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Should I license my Music-

Should I license my Music

It took me a long time to convince myself that I should license my music. I struggled with a lot of issues.

  • Are my songs good enough?
  • Can I record a professional sounding track?
  • Am I a sell out?

Do these sound familiar?

So how did I finally convince myself that I should license my music?

How to Feel Confident in Your Songwriting

Well, first, I just kept writing songs. I wrote my first song more than 20 years ago. But that doesn’t mean that I’m an expert, or that I only write good songs, or that every (or most) songs I write are good.

What experience has given me is perspective. At least now I’ve written enough songs to know which ones are genuinely BAD. But because I’ve written enough songs, I’m not emotionally attached to these turds. I can let them rot on my hard drive and sit down and write another song.

Poop

Another way I overcame my insecurity about my songs was by taking a few that I genuinely believed were good, and putting them out there.

Sometimes it takes a really long time to sell a license to my music, but thankfully I licensed this song within about a month of uploading it to Pond 5.

This provided the positive reinforcement I needed to continue to record and upload songs.

But don’t tie too much of your self-esteem to your song sales. Some of my favorite songs have never been licensed, and some of my least favorite have been licensed repeatedly.

Go figure.

Learn to Record Professional Sounding Tracks

I had dabbled in recording for a decade, but, looking back, I never tried to get good at it. I limited myself with the mindset that I was “only recording demos” so quality didn’t really matter.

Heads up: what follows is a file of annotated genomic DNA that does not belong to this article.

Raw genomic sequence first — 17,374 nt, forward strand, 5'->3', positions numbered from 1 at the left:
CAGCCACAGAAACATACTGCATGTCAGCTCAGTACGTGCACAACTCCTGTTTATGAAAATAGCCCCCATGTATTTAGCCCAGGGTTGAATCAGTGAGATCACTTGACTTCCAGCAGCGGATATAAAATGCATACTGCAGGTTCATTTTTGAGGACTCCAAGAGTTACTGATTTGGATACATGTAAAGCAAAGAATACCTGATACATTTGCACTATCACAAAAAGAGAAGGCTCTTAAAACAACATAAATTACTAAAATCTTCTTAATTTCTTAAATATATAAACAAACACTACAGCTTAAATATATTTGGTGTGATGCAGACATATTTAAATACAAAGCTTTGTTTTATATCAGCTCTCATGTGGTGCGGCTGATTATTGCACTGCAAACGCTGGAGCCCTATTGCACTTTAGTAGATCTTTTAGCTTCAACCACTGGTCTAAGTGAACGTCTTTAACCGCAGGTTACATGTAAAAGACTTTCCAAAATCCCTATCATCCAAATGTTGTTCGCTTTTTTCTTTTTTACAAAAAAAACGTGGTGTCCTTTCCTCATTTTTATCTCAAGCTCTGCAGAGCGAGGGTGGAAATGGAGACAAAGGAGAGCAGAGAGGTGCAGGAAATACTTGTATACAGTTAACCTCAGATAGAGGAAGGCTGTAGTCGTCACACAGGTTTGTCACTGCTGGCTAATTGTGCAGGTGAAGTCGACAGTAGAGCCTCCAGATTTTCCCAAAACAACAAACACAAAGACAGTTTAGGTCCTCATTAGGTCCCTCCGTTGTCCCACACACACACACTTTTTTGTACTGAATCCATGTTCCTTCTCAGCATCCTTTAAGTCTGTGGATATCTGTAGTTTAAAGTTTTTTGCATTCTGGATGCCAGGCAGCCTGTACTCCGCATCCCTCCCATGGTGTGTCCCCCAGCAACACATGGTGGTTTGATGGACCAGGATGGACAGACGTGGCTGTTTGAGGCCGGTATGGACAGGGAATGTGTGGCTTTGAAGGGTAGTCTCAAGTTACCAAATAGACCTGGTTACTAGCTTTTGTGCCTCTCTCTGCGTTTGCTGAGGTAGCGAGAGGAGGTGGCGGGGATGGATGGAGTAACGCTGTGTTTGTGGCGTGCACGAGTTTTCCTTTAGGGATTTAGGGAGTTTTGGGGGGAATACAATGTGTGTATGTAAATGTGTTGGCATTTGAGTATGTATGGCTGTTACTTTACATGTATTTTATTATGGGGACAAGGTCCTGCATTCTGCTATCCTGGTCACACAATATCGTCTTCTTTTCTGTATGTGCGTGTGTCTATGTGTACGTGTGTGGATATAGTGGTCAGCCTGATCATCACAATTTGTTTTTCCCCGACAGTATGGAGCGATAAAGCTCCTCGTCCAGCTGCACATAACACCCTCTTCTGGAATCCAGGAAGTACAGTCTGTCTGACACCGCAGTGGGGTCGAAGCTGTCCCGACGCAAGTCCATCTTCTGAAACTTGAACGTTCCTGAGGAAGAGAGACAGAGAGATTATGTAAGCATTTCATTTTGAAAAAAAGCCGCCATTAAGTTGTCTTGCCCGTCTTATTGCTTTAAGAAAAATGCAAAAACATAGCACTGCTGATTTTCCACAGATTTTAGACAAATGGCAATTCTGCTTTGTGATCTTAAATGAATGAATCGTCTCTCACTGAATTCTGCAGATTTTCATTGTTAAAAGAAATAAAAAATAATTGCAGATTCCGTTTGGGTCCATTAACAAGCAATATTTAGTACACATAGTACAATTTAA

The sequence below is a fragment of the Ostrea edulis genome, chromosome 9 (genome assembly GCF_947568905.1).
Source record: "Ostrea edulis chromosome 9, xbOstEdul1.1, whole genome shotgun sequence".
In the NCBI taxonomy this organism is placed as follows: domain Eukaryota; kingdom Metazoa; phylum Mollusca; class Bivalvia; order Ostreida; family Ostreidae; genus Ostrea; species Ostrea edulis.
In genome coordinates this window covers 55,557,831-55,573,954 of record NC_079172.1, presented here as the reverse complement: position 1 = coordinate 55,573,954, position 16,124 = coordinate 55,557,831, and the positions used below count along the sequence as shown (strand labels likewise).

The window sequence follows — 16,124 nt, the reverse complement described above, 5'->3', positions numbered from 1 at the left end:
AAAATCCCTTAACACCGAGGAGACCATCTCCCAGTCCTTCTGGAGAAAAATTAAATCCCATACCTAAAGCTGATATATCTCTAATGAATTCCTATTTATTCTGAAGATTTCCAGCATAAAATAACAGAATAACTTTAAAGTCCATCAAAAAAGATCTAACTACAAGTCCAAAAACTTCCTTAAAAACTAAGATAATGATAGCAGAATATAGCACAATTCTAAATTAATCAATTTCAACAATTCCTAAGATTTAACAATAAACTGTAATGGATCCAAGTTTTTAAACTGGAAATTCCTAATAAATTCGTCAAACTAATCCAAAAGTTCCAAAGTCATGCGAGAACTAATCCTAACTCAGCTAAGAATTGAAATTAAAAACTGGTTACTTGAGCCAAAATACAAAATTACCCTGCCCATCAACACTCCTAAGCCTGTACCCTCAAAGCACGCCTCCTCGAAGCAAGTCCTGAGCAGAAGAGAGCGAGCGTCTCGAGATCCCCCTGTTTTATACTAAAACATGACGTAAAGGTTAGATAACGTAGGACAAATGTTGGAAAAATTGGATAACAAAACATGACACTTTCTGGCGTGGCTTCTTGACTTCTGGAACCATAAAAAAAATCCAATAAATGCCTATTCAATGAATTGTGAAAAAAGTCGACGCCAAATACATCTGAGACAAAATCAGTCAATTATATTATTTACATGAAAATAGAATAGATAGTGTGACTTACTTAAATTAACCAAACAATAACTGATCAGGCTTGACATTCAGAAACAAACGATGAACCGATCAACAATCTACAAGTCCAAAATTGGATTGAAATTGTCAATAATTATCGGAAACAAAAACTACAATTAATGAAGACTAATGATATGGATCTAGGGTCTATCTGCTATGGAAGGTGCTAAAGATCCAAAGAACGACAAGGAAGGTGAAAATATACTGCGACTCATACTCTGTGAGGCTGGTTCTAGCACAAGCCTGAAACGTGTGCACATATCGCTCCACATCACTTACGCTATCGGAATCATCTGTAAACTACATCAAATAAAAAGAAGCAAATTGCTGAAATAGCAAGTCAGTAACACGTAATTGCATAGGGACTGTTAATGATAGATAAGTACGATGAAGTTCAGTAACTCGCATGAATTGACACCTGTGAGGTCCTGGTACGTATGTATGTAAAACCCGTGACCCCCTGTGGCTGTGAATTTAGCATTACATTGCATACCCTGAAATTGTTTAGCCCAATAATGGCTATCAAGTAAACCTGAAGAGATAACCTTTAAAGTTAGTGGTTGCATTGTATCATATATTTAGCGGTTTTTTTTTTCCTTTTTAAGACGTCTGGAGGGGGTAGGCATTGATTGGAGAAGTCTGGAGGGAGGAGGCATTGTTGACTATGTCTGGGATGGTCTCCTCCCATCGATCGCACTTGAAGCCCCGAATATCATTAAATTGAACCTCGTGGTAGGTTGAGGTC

But when I got serious about trying to license my music, I realized I needed to step up my game and learn to record professional sounding songs.

Like most things in life, improving the quality of your recordings comes down to two things: knowledge and practice.

Inspiration to license my music

Youtube is full of great free resources on mixing and recording. I recommend the Recording Revolution, Pensado’s Place, MixBuss TV, and the Pro Audio Files. You can see all of these recommendations here on the subscriptions part of my Youtube channel.

When it comes to practicing your mixing, it all comes back to writing lots of songs. The more you write, the more songs you have to work on, the more opportunities to mix & record you have. It’s a virtuous cycle.

I’ve also gotten a ton of value from Duelling Mixes by the Graham Cochrane and Joe Gilder. Each month they give you raw stems to mix, plus they each record an hour-long, highly detailed instructional video explaining how they got their sounds. It’s great because if you get stuck on something, you can see exactly how they approached the problem.

Am I a Sellout for Wanting to License My Music?

I think this is a personal question that only you can answer.

For me, I actually felt compelled to license my music. I don’t have a record deal and I don’t have a band to play my music live.

If I want to get my music heard by a lot of people, I need to rely on a third party to promote and distribute it.